Friday, April 27, 2012

Garth Brazelton — Mosler - Keen Connection

Garth Brazelton takes a Mosler quote and assumes that MMT is agnostic to public v. private debt in offsetting demand leakage. What Warren said is that as fiscal policy, it is a political choice, which is correct. However, MMT economists are very clear that private debt growth is unsustainable since borrowers are revenue constrained, whereas tsys issuance by the currency issuer is not operationally constrained. At the margin, public financing of demand is clearly superior in safety to private borrowing, even though the bulk of total debt is private.

For example, Steve Keen indicated recently that in his view the ratio of public to private debt should be on the order of 35%-65% instead of the present 15%-85%. Scott Fullwiler responded in a comment that MMT economists are in agreement with this.

Read it at Reviving Economics
Mosler - Keen Connection
by Garth Brazelton


STF said...

Hi Tom,

I don't recall ever seeing that point from Steve. I don't know that I have a view on that ratio (perhaps I will after more thought---very interesting point from Steve) because (a) functional finance says the deficit should be whatever is necessary for full employment with price stability, and the debt just follows, and (b) one needs to factor in the trade balance over the long run--for US govt debt relative to pvt sector debt might reasonably be a lot bigger than same ratio for perennial trade surplus nation. Other mitigating factors, too, perhaps. Really interesting point from Steve though, particularly when one considers numerator and denominator both move a lot and often in opposite directions.

Tom Hickey said...

Hi Scott,

Your comment is at this post in this thread.

The post doesn't mention the % and I am relying on memory for that since I don't recall Steve's exact post about it. It is entirely possible that I have misremembered the ratios he gave.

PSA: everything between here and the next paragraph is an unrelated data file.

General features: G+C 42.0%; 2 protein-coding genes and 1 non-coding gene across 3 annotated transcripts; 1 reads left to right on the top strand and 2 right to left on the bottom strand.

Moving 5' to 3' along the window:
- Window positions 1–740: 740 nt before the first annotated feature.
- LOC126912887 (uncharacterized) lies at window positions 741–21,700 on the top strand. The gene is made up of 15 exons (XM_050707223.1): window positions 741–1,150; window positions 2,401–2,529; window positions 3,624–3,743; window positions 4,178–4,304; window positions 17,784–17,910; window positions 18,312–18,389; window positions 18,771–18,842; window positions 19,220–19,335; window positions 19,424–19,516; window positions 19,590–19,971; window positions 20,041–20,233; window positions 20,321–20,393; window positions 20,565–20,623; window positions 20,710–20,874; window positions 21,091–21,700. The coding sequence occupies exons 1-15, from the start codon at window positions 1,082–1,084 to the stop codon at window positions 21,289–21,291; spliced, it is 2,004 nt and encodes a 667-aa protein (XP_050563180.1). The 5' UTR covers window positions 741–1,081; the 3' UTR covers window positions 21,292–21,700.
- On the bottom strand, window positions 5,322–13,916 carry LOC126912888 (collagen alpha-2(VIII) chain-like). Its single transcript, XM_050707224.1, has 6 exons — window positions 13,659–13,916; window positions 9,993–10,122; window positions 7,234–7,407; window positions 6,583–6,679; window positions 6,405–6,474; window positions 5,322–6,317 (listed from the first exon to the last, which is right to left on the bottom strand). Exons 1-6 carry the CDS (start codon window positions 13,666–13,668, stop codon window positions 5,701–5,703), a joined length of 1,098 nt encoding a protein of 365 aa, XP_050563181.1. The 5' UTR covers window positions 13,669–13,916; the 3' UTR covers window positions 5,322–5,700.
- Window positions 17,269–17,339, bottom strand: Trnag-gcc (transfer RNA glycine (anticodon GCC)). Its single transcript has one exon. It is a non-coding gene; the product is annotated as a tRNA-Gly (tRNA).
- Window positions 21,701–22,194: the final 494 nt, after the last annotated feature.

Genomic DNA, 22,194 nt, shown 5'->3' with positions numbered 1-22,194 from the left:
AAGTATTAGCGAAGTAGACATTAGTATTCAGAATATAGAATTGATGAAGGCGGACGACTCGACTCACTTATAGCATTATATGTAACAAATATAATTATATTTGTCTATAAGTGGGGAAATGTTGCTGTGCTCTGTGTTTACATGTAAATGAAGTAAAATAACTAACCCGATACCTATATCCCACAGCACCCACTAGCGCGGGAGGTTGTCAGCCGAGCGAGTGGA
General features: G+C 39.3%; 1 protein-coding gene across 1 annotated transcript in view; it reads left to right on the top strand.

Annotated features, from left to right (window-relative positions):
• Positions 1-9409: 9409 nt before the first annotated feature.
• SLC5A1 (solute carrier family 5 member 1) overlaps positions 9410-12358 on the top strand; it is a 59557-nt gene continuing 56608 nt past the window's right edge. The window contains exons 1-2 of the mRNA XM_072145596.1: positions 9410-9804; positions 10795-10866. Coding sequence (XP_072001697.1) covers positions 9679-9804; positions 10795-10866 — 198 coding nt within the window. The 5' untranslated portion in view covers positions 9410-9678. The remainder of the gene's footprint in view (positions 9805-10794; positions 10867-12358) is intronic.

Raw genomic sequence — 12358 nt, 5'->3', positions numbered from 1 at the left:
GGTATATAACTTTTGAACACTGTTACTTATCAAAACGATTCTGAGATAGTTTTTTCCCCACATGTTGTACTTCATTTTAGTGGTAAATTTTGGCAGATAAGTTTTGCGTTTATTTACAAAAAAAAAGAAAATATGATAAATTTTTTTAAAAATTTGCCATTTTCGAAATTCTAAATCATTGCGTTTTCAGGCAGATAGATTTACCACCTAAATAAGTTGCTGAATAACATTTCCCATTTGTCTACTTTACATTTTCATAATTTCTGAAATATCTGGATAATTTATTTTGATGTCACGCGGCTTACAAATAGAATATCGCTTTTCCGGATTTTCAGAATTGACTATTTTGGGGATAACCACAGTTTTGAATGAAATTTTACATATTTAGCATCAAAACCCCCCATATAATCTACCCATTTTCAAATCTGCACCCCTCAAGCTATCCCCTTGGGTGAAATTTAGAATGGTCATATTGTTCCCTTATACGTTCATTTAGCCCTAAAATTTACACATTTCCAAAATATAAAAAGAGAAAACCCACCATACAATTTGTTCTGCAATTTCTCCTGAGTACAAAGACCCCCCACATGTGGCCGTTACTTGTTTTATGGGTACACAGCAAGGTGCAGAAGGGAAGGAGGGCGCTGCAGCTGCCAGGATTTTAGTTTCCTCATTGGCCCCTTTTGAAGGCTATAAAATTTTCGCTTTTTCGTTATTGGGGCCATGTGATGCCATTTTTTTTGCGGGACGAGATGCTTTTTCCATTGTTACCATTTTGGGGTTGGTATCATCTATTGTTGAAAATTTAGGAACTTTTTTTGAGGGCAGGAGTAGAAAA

What is you view of an appropriate ratio, if you have one?

STF said...

OK, yes, as stated there we'd be in agreement. Basic Minsky stuff. As I noted, the specific ranges for the percentages I'd have to think more carefully about, though, given all the moving parts involved.

Tom Hickey said...

Agreed on the size of the deficit being non-discretionary, since it is set by offsetting saving desire, ideal as automatically as possible though variable tax rate and automatic stabilization.

But it seems that Steve as a good point about a ratio for safety, too. That coud be accomplished by restricting creation of credit money in some way, I suppose, since the problem usually results from an explosion of private debt that becomes unsustainable based on income level to service it.

Here we encounter two questions about setting the interest rate to zero and issuing only short term T-bills. If monetary policy is not used to restrict demand for credit by raising rates, then how could that be accomplished, and if there is no tsy issuance, then there is no ratio between the stock of non-govt net savings and total private debt.

Somethings to think about anyway.

STF said...

OK, but note that at least in theory (again, too many moving parts for me to say with certainty right now) you could have a country with perennially large trade surpluses, and in that case the size of the govt deficit on an ongoing basis, and thus the govt debt, for that country could be smaller relative to pvt sector debt than for a country without such a trade position. Again, just in theory for now.